She was saving him for later.

“Okay,” she said in a serious tone. “I can tell you that right now your balls are in the seventh house, and your dick is in retrograde. And, there is some very good luck in your immediate future, but only if you jump on it without hesitance.”

“You don’t know my sign.”

She let go and thrust her back towards him. “You’re a piece of work. Can’t believe you picked me up asking directions. And here I am, practically begging, and all you want to do is talk shop.” She looked at her body thoughtfully. Her hand crawled spider-like toward his thigh and under it as she said, “Actually that is pretty manly.”

She then looked up and noticed the battleaxe. Their relationship promptly ended.


“Tom. Answer me. Are you trying-”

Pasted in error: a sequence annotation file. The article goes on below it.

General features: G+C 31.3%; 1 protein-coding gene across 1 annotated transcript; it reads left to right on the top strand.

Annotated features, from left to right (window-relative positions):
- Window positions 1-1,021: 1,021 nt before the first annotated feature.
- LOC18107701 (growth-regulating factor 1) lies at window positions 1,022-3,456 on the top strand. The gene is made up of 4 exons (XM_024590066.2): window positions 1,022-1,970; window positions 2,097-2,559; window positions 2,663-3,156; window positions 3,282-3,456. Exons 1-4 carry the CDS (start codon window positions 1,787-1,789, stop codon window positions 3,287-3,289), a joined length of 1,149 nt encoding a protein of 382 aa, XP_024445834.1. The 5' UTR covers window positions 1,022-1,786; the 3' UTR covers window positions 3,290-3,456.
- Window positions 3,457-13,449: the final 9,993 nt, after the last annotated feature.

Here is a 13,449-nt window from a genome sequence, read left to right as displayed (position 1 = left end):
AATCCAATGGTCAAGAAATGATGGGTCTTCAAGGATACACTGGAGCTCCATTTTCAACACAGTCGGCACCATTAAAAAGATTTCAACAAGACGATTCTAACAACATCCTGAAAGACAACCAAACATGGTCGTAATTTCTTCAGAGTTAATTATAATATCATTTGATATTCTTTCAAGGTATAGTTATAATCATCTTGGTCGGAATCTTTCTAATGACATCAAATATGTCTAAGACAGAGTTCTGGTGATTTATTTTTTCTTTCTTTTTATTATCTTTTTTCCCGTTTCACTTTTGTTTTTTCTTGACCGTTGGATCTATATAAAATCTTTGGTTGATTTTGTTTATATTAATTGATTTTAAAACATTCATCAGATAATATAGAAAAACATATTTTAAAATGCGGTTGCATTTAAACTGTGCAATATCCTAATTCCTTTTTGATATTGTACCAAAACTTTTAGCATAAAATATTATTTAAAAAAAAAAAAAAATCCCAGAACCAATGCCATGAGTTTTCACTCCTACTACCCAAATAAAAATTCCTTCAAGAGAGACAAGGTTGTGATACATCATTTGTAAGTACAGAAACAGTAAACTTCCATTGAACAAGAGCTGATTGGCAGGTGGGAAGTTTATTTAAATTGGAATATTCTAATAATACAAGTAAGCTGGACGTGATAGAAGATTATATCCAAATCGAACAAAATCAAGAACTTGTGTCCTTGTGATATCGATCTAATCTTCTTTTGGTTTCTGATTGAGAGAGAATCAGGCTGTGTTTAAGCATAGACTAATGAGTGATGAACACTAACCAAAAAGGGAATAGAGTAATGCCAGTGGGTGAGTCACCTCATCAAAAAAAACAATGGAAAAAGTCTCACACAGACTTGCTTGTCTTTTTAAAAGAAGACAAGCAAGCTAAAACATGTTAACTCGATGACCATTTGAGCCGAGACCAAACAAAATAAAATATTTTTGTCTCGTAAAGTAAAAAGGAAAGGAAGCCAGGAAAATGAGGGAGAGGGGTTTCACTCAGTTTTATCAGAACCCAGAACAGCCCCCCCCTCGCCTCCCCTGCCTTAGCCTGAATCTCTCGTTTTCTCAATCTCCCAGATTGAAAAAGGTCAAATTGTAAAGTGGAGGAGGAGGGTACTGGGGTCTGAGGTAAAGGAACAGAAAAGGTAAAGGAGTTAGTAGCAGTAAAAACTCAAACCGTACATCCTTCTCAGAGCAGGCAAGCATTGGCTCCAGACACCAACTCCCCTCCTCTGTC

Faith did not look relieved. “Maybe I can read your story before you send it to the publishers. What’s it about?”

Oxygen returned to his chest, but too much of it. It all rushed to his head.

“Hey, Tom? Did you ever do one of those drawings in art class when you were a kid, the ones where you color a whole page with crayons, like bright colors, then you paint over it all with black, and then you take a paperclip or a needle and scratch lines out of the black and make a drawing like that? You see the crayon underneath, but the colors look shiny, kind of magical. You remind me of a drawing like that. Maybe you could write a story like that, you know? No, I guess I don’t know what I mean. Hey, Tom?”

“Faith, I have to tell you.”